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Title: Crop Residues: The Rest of the Story

item Karlen, Douglas
item LAL, RATTAN - The Ohio State University
item Follett, Ronald
item KIMBLE, JOHN - Innovative Soil Solutions
item Hatfield, Jerry
item MIRANOWSKI, JOHN - Iowa State University
item Cambardella, Cynthia
item MANALE, ANDREW - Environmental Protection Agency (EPA)
item ANEX, ROBERT - Iowa State University
item RICE, CHARLES - Kansas State University

Submitted to: Journal of Environmental Science and Technology
Publication Type: Peer Reviewed Journal
Publication Acceptance Date: 5/20/2009
Publication Date: 7/15/2009
Citation: Karlen, D.L., Lal, R., Follett, R.F., Kimble, J.M., Hatfield, J.L., Miranowski, J.M., Cambardella, C.A., Manale, A., Anex, R.P., Rice, C.W. 2009. Crop Residues: The Rest of the Story. Environmental Science and Technology. 43(21):8011-8015.

Interpretive Summary: Recently, the idea of collecting crop residues, transporting them out to sea, sinking them to the ocean floor, and burying them in ocean sediments was proposed as an effective and expeditious way to reduce atmospheric carbon dioxide concentrations. This idea raised concerns among soil scientists and environmental policy experts who concluded the proposal did not credit crop residues for their crucial role in sustaining soil resources. A literature-based Viewpoint was developed with an overall goal of helping those who are not familiar with soil and crop management understand how complex the system is. This article will be useful for educators, scientists, and policy makers who are trying to solve multiple environmental problems associated with soil, water, and air quality.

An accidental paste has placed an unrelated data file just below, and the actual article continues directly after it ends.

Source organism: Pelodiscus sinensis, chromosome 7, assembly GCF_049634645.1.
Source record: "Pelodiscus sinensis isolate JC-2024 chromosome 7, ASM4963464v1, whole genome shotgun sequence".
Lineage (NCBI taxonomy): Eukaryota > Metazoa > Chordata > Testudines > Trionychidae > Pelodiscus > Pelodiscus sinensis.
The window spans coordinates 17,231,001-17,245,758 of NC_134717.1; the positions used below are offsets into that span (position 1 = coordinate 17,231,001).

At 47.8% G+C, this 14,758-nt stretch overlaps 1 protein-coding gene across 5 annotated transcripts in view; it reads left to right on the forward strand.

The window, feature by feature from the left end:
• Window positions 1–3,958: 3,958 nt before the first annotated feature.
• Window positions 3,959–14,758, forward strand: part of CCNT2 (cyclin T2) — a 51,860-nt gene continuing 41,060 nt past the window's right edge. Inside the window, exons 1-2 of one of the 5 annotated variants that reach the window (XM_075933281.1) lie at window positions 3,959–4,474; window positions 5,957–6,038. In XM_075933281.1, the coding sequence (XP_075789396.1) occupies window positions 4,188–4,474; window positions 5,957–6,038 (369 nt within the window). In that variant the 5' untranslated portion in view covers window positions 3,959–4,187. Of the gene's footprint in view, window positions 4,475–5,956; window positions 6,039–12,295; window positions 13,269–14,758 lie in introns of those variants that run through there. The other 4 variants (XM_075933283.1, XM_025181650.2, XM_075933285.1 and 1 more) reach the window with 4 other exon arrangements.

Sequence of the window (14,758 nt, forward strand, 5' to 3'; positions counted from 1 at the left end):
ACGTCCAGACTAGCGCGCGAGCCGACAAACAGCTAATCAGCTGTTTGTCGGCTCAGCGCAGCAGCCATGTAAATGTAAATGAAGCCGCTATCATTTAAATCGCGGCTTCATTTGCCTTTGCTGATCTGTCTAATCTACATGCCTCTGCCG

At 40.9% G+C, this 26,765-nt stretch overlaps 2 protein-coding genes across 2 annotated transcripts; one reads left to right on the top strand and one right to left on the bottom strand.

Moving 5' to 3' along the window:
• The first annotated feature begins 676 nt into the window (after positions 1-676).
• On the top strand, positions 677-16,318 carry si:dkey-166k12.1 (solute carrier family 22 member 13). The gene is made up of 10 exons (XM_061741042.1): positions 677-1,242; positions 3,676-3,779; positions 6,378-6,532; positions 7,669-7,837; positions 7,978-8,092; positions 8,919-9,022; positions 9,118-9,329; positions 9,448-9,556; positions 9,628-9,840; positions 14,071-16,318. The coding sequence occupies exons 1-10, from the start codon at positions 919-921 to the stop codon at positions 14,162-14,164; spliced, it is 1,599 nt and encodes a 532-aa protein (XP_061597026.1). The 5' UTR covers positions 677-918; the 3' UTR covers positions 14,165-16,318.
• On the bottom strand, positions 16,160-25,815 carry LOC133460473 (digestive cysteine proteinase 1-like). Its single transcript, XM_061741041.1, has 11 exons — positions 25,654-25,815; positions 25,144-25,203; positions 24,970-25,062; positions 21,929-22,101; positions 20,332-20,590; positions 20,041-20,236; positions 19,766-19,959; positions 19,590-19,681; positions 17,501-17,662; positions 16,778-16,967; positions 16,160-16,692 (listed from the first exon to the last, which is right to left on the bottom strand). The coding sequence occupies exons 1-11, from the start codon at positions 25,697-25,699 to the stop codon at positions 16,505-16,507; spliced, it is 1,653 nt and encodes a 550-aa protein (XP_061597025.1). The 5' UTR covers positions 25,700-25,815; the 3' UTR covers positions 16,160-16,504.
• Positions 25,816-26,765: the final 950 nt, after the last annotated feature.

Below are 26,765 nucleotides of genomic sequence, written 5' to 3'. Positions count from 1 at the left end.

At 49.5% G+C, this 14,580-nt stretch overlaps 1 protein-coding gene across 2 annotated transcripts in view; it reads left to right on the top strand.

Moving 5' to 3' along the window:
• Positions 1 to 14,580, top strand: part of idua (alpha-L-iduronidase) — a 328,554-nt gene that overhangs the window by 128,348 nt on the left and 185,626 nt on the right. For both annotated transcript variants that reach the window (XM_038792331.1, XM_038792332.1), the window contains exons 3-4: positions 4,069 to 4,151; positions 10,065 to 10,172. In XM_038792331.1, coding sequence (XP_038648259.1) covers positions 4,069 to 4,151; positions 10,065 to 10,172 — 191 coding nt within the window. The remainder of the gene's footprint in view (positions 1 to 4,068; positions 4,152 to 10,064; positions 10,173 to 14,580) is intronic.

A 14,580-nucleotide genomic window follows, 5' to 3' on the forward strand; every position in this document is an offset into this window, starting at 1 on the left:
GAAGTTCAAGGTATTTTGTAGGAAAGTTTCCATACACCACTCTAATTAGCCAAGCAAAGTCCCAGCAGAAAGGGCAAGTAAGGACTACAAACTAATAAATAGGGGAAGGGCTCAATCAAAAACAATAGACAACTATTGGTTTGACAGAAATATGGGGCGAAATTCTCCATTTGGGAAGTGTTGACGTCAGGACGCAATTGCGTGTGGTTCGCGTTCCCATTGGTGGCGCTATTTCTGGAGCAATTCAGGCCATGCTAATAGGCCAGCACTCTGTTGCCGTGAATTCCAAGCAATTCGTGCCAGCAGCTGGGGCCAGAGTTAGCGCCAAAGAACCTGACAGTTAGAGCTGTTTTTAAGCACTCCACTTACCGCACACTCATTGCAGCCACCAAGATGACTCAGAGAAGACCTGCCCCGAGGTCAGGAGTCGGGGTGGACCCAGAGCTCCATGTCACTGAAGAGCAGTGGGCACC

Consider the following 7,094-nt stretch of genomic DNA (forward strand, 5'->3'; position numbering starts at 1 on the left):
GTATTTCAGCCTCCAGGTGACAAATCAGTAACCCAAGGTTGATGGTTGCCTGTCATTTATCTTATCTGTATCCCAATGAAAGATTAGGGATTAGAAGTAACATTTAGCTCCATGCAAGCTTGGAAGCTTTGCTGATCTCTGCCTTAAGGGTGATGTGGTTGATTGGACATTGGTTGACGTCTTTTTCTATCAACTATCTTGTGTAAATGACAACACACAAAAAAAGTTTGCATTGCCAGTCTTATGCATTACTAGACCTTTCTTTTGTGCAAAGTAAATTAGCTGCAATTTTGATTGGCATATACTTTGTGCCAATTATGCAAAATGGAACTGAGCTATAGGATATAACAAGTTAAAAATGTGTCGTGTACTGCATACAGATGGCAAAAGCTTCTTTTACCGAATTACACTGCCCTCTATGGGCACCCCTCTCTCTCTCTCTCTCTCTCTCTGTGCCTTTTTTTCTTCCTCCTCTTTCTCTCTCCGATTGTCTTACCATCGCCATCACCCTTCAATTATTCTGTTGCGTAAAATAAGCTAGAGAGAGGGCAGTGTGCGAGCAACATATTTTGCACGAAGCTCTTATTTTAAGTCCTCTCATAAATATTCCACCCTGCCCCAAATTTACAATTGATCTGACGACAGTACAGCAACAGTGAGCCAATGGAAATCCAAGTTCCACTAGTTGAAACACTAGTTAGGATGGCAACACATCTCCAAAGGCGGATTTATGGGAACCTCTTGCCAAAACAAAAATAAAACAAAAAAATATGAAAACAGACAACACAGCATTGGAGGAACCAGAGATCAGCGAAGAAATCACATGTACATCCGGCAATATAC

Technical Abstract: A recent scientific publication stated that to remove CO2 from the atmosphere, the most permanent and rapid solution would be to sink crop residues to the ocean floor where they would be buried in deep ocean sediments. However, mitigating rising atmospheric CO2 concentrations by removing crop residues from the land, transporting them to the coast, shipping them out to sea, and burying them in the ocean could be short-sighted, with many unintended consequences. Our objectives are to alert readers to the ecosystem services that crop residues provide, to point out some errors and misinterpretations of soil science literature in the review process, and to offer an alternative approach for addressing multiple environmental problems including carbon sequestration, atmospheric CO2 concentrations, productivity, water quality, bioenergy, wildlife habitat, and community development. We conclude that although ocean sequestration may have a role in mitigating atmospheric CO2 concentrations, we should not destroy the future productivity of our soils by drowning crop residues. We also conclude that it is now more important than ever to recognize crop residues as "agricultural co-products" that must be carefully managed, not only to sustain soil and water resources but also to improve the environment in ways that are both known and unknown.